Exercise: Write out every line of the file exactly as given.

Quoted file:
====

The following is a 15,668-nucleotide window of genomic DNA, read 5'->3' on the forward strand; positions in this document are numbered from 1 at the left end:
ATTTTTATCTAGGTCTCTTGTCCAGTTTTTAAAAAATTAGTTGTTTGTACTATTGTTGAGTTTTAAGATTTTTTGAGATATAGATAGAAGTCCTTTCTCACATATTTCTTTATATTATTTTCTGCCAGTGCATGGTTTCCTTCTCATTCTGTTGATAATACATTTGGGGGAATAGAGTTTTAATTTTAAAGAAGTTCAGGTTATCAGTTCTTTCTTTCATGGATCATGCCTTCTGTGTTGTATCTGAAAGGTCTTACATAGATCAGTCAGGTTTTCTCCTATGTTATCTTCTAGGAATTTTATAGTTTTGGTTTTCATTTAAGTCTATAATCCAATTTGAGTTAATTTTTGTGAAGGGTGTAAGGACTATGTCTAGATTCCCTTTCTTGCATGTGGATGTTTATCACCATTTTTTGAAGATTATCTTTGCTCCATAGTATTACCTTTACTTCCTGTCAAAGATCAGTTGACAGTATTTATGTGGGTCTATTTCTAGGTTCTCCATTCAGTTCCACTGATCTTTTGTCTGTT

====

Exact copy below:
The following is a 15,668-nucleotide window of genomic DNA, read 5'->3' on the forward strand; positions in this document are numbered from 1 at the left end:
ATTTTTATCTAGGTCTCTTGTCCAGTTTTTAAAAAATTAGTTGTTTGTACTATTGTTGAGTTTTAAGATTTTTTGAGATATAGATAGAAGTCCTTTCTCACATATTTCTTTATATTATTTTCTGCCAGTGCATGGTTTCCTTCTCATTCTGTTGATAATACATTTGGGGGAATAGAGTTTTAATTTTAAAGAAGTTCAGGTTATCAGTTCTTTCTTTCATGGATCATGCCTTCTGTGTTGTATCTGAAAGGTCTTACATAGATCAGTCAGGTTTTCTCCTATGTTATCTTCTAGGAATTTTATAGTTTTGGTTTTCATTTAAGTCTATAATCCAATTTGAGTTAATTTTTGTGAAGGGTGTAAGGACTATGTCTAGATTCCCTTTCTTGCATGTGGATGTTTATCACCATTTTTTGAAGATTATCTTTGCTCCATAGTATTACCTTTACTTCCTGTCAAAGATCAGTTGACAGTATTTATGTGGGTCTATTTCTAGGTTCTCCATTCAGTTCCACTGATCTTTTGTCTGTT